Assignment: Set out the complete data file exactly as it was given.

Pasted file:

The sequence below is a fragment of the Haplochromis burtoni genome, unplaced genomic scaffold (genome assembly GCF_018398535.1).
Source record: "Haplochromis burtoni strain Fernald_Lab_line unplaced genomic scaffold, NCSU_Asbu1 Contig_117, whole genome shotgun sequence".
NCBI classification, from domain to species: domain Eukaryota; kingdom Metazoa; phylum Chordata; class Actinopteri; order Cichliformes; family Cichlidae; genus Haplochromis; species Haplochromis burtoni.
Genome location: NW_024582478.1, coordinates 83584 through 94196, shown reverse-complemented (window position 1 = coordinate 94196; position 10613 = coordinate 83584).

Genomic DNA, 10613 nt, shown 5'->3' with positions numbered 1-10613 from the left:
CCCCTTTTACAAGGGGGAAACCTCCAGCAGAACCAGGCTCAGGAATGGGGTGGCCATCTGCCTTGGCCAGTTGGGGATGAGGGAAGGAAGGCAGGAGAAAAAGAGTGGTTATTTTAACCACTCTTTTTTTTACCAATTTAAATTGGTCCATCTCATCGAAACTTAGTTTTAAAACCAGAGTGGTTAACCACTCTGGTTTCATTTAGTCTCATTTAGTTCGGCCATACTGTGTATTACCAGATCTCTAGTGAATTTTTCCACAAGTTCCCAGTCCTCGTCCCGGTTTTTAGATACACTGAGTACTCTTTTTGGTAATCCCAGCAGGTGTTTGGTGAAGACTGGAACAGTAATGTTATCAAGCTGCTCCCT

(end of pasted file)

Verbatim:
The sequence below is a fragment of the Haplochromis burtoni genome, unplaced genomic scaffold (genome assembly GCF_018398535.1).
Source record: "Haplochromis burtoni strain Fernald_Lab_line unplaced genomic scaffold, NCSU_Asbu1 Contig_117, whole genome shotgun sequence".
NCBI classification, from domain to species: domain Eukaryota; kingdom Metazoa; phylum Chordata; class Actinopteri; order Cichliformes; family Cichlidae; genus Haplochromis; species Haplochromis burtoni.
Genome location: NW_024582478.1, coordinates 83584 through 94196, shown reverse-complemented (window position 1 = coordinate 94196; position 10613 = coordinate 83584).

Genomic DNA, 10613 nt, shown 5'->3' with positions numbered 1-10613 from the left:
CCCCTTTTACAAGGGGGAAACCTCCAGCAGAACCAGGCTCAGGAATGGGGTGGCCATCTGCCTTGGCCAGTTGGGGATGAGGGAAGGAAGGCAGGAGAAAAAGAGTGGTTATTTTAACCACTCTTTTTTTTACCAATTTAAATTGGTCCATCTCATCGAAACTTAGTTTTAAAACCAGAGTGGTTAACCACTCTGGTTTCATTTAGTCTCATTTAGTTCGGCCATACTGTGTATTACCAGATCTCTAGTGAATTTTTCCACAAGTTCCCAGTCCTCGTCCCGGTTTTTAGATACACTGAGTACTCTTTTTGGTAATCCCAGCAGGTGTTTGGTGAAGACTGGAACAGTAATGTTATCAAGCTGCTCCCT